The Domesticity of Giraffes (1987)

Domesticity of Giraffes cover


The Domesticity of Giraffes was published by Black Lightning Press in 1996. A second edition was published by Picaro Press in 2007.  

On this page you can read the following three poems from the book:

  • The Caterpillars
  • At the End of the Day
  • The Clerical Angel

The Caterpillars

On the headland to the lighthouse,
a brown detour of caterpillars
crimped end-to-end across the road.

Poke away the pilot and the line
would break up, rioting,
fingering for the scent.
Put him back, they’d straighten.
You could imagine them humming
their queue numbers.

I’ve only seen such blind following
in the patient, dull dole queues,
or old photos of the Doukhobors,
the world’s first march of naked people.

I watched over the line for hours
warding off birds whose wings, getting close,
were like the beating of spoons
in deep bowls. I put a finger to the ground
and soft prickles pushed over,
a warm chain of hair.

This strange sect, wrapped in the sun
like their one benefit blanket
marched in brotherhood and exile.

Later, a group of boys
(their junta-minds set on torture)
picked off the leader.
Each creature contorted,
shut into its tight burr.
I could only stand like a quiet picket
and watch the rough panic.

I remember them, those caterpillars,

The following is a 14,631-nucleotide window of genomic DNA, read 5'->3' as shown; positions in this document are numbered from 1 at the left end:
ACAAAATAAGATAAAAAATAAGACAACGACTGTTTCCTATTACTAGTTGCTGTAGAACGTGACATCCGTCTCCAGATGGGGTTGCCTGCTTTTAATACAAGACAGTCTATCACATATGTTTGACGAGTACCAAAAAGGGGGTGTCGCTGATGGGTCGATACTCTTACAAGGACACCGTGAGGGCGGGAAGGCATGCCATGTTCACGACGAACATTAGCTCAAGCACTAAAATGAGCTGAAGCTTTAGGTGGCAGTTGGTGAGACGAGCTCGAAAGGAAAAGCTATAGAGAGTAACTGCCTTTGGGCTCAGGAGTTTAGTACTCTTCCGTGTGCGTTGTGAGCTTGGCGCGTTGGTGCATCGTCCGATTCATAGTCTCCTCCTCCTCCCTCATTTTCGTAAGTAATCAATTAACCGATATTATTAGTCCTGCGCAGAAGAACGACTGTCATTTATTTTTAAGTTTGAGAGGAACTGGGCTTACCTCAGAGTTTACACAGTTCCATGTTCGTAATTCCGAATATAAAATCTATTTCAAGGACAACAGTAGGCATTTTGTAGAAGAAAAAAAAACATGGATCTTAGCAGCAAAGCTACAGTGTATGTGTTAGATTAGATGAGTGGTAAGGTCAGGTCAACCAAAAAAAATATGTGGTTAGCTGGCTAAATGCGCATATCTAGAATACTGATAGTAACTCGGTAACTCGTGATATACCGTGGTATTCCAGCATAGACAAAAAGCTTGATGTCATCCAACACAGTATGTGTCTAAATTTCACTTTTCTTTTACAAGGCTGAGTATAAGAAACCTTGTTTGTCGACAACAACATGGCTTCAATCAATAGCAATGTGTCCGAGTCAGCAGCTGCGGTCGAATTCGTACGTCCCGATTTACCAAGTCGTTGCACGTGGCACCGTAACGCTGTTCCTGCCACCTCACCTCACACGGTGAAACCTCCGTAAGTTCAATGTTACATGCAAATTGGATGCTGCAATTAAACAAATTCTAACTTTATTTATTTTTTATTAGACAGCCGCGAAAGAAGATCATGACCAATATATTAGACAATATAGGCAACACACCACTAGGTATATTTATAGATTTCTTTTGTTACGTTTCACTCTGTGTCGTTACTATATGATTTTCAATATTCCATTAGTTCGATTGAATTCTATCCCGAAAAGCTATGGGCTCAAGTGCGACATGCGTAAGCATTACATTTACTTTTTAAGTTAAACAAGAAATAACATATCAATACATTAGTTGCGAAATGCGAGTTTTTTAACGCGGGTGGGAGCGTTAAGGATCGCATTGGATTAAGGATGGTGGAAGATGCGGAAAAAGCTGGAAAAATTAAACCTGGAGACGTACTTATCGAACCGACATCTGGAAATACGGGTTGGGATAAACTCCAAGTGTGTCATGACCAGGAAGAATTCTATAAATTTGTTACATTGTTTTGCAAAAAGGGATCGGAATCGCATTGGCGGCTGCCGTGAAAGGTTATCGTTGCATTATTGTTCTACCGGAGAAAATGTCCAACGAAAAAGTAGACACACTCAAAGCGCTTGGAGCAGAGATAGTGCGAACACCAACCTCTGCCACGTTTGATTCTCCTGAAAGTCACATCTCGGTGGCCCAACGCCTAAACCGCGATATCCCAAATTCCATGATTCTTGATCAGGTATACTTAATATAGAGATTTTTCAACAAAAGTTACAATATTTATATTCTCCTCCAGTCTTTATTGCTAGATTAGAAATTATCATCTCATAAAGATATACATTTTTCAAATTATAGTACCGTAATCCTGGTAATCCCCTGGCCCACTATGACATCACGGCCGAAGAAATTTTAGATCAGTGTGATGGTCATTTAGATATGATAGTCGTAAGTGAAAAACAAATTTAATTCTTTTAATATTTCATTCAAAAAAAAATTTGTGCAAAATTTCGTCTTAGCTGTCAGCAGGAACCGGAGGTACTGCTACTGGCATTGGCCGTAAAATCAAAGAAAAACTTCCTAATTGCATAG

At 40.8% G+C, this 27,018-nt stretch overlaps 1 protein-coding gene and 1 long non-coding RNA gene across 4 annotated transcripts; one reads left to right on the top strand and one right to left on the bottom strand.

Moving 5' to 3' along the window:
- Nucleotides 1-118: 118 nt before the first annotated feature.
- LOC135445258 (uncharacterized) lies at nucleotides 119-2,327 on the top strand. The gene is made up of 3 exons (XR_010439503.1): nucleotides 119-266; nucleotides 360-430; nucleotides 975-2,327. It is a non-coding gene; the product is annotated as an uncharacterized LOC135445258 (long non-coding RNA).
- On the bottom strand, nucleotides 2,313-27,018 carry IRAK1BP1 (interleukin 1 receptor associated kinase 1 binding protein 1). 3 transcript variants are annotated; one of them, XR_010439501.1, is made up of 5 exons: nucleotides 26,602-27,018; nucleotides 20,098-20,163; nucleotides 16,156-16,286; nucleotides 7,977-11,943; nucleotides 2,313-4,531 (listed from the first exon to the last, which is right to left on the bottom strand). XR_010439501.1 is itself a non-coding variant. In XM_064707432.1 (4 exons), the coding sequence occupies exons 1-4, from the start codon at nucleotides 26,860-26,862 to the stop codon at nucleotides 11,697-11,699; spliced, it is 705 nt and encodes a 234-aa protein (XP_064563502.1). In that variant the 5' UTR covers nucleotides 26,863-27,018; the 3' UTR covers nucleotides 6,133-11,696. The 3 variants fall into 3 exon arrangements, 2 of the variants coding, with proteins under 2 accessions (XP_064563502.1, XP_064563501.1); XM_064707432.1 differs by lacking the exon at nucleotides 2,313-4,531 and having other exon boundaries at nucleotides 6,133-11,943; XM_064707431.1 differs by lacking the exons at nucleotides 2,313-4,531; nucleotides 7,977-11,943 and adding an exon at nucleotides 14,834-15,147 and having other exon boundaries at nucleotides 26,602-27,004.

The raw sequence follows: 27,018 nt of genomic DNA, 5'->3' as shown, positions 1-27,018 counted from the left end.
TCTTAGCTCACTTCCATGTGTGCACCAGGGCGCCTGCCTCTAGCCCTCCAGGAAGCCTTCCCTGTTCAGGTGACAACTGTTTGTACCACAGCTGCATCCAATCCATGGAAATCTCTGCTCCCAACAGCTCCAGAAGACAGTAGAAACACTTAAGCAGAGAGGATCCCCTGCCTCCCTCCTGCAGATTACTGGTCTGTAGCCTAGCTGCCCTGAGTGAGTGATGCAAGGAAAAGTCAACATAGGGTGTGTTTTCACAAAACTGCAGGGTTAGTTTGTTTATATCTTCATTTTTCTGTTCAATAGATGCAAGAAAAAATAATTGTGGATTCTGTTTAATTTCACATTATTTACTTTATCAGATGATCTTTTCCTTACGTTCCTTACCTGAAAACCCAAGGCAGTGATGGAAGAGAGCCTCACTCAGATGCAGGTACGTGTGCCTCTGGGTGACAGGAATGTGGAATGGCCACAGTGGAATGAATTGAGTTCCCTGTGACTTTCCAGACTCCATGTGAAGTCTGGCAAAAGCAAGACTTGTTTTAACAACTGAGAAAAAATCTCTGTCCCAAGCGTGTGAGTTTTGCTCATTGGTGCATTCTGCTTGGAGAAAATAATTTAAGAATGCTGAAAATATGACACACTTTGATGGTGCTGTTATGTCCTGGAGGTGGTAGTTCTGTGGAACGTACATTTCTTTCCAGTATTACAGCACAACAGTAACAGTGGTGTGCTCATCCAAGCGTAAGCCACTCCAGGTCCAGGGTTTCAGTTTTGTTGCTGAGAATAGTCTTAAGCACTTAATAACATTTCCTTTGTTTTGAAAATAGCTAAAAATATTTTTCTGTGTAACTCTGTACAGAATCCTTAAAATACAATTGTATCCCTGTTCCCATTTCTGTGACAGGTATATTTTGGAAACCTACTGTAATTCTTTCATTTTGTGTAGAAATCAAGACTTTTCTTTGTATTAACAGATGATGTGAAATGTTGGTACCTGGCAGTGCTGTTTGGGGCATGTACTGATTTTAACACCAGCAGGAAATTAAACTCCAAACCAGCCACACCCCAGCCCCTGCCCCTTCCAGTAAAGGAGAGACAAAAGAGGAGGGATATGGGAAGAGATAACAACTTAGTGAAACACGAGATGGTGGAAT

pacifists following their vegetable passion—
lying down in the road and dying
when they could no longer touch each other.


Poem divider


At the End of the Day

The sun is westering. Shadows litter
the streets. Now that the heat is gone,
the air’s expressionless. I search its
blank face for signs or recognition,

but the sun fading from the day
is like backing fading from the mirror.
The day lifts its touch
and my senses lose their assurance.

There is no comfort now in the city
that’s pulling apart, or the people
whose eyes change like dice.
I watch the landscape withdraw and recede

leaving me to consider the silence
through which I move.
The images are gone. I become
just a breath mark across dark glass.


Poem divider


The Clerical Angel

My voice is a dizzy altitude.
I dream all the robes
of my hair are tied up
in a pin of anniversary silver.

There are so many obese records
to flick through, to file
at a desk overlooking
the slum-end of the universe.

It's too bad for an angel
clothes stiff as lampshades
on a student's budget,
only a rope quoit for my hair,

God looking shabby in his
lab-coat, mixing chemicals.
I long to sing!—
but these days the organ-pipes

are test-tubes and bubble without variety.
‘Les Sylphides, Les Sylphides,’ I hum
while God shouts back to me
`NO! the sulphides, the sulphides'—

his face deadly as asbestos,
running me from beaker to beaker
frothing with esters.
I must wait out the hot bouts

of the beakers, or till heaven changes.
I'm Pianissimo, the angel,
dreaming of halos, not halogens,
of Haydn, not hydrogen,

of keytones, not ketones—
my angst is so many angstroms,
measuring milligrams for millenniums
and cursing the language.

All the chemicals in the air
have turned my hair (once
blooming golden under
the spotlights I’d sing for)

into locks gooey as mozzarella.
O! the days when the only
vibration that mattered was music!
The old gifts are lost.

Now an angel’s voice rasps
against music like a bunsen
boiling dry a dish of pure water.
I long for the old order.

I hear the seconds of my life tick off
into gamma-ray flak like a record
spitting off at the centre
after the song has ended.

And what does an angel do
when all he wants is music?
These days even the cherubs no longer
love their Cherubini.

It’s Pauli now
and the rock-music of the atom.
Planck vs Franck for the music
of the spheres.